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Stranger Things Season Three Episode 3: “The Case of the Missing Lifeguard” Loses the Thread



“The Case of the Missing Lifeguard” follows the same exact blueprint of “The Mall Rats,” to the point where numerous scenes feel like they’re repeating themselves: Robin solves a mystery while Steve and Dustin stare at girls, Nancy stays persistent in the face of cartoonish sexism, and Will laments the days of his lost childhood to extreme emotional effect. But save for a couple individual highlights, the third chapter of Stranger Things 3 flails where “The Mall Rats” soars; a second time around the narrative merry-go-round leads to diminishing returns, presenting a number of troubling signs as the season inches towards its halfway mark.

“The Case of the Missing Lifeguard” feels like a pale imitation of the two previous episodes, unable to conjure the emotional power of “Suzie, Do You Copy?” or the aesthetic joys of “The Mall Rats” and its evocative montages.

The most obvious of these issues is just how little has happened in these three episodes: save for Billy’s possession and Joyce’s magnet investigation, “The Case of the Missing Lifeguard” feels stuck in the season’s opening act, utterly refusing to dispense with any meaningful bits of story across the span of 50 minutes. Sure, Robin figures out the secret Russian code, but that discovery is but a vague, tiny piece of what’s potentially quite a large puzzle – one completely isolated from the other minuscule advancements of plot in this episode, no less, rendering it even less meaningful to the arc of the hour.

Stranger Things The Case of the Missing Lifeguard

I’m sure there’s some cogent connection between Billy’s possession and Nancy discovering Mrs. Driscoll eating fertilizer; but Stranger Things 3 is trying to be too clever for its own good, which reduce these evocative moments to check points on a mostly incoherent list of events. Add in an utter lack of thematic connective tissue between these disparate threads, and “The Case of the Missing Lifeguard” feels like a pale imitation of the two previous episodes, unable to conjure the emotional power of “Suzie, Do You Copy?” or the aesthetic joys of “The Mall Rats” and its evocative montages.

These issues with pacing, while forgivable in the first two hours, utterly drag down the strongest moments of the episode – and in the lesser moments, are unsettling inauthentic, like Mike and Hopper’s sudden turn to the Dick Side this season. Some of Mike’s arrogance can be chalked up to childish ignorance (though that doesn’t forgive his shitty approach to being a boyfriend); but the parallels that are being unintentionally drawn between Mike and Hopper’s “good intentions” are really disturbing, undercutting two of the show’s more emotionally resonant characters with some truly reductive character traits.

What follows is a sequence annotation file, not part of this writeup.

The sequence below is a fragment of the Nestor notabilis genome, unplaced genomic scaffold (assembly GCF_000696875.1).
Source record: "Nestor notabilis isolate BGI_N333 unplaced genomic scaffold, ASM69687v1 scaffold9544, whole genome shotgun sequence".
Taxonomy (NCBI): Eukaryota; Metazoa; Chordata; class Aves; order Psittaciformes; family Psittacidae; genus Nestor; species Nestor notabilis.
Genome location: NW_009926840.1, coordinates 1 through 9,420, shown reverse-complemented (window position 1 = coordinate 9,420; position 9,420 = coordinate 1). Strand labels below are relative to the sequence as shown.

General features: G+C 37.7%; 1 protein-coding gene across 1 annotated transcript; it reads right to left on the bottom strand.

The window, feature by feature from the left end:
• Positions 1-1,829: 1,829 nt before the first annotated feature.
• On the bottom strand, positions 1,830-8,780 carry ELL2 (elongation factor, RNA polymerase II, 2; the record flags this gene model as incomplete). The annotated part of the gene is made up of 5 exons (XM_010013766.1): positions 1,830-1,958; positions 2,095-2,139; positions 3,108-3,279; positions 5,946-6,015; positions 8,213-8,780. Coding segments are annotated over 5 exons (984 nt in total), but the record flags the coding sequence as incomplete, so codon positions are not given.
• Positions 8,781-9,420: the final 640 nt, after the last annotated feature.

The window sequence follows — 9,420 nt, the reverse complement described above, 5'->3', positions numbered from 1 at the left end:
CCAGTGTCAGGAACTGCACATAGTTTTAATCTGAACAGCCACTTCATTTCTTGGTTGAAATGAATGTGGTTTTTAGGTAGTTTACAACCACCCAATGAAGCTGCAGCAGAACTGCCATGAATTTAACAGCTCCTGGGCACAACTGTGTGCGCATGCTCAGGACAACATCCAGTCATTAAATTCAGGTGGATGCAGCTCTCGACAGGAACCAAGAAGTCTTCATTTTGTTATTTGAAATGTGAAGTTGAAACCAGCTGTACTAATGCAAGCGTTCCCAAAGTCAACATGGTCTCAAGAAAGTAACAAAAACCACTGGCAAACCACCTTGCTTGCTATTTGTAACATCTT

Hopper’s behavior is easily the most disturbing of the two, as the internet’s rightfully seized upon over the past couple days: between his boorish drunkenness, ignorant persistence of Joyce, and the awful emotional manipulation he pulls to push Mike and El apart, Hopper’s quickly become the most annoyingly self indulgent character of Stranger Things 3 – a dubious honor that can be chalked up to writing and performance alike. The ignorant writing might be tolerable if David Harbour’s performance hadn’t transformed into a caricature, which does absolutely no favors to the show’s abysmal transformation of his character, seemingly only to introduce some more grounded (aka human) drama into El’s life.

Stranger Things The Case of the Missing Lifeguard

There are a few other attempts to ground some of the season’s drama in its characters: mostly, though, this amounts to Will throwing a huge tantrum about the end of his Dungeons & Dragons group, all because his friends are really into girls and he’s apparently gay. Mike’s “you don’t even like girls” comment is clearly not referencing Will’s immaturity, given how much weight and space it is given between every other line in the scene: and it’s like a slap in the face, a random trait slapped onto him to further isolate him as “different” from the group. Not only does it betray Will’s character, but it posits his awkward D&D campaign as a rather fitting metaphor for the season so far: loud and desperate, attempting to recapture old magic using familiar tricks.

I mean, the kid has a supernatural ability to sense the presence of the Mind Flayer, which he was kidnapped and possessed by multiple times; if Stranger Things 3 wants to present his character as queer, that’s great – but employing that reveal as a plot device is a poor way to do it, rendering it a moment that only serves a superficial importance (and one that’s hinted to, not explicitly defined, no less), and not one to be explored as a meaningful component of one of its most important characters (both narratively and emotionally speaking). And it’s not the first time, either: there was reference to his father calling him a “fag” back in season one, furthering the point that this bit of character is only included to present Will as fundamentally different from the rest of the crew, without really challenging itself with what that means on a meaningful level.

Stranger Things The Case of the Missing Lifeguard

“The Case of the Missing Lifeguard” isn’t a total waste of time: watching Robin decipher the Russian code is the kind of teen detective work this show does so well (remember Dustin’s amphibious-themed research last season?), and there’s no denying the joy of watching Hopper get the shit kicked out of him by the random shady-looking dude we briefly saw in “Suzie, Do You Copy?”. But those pockets of joy are obfuscated by the foggy storytelling and lack of emotional fulcrum: with only eight episodes in the season, one might think it would behoove Stranger Things 3 to not repeat itself.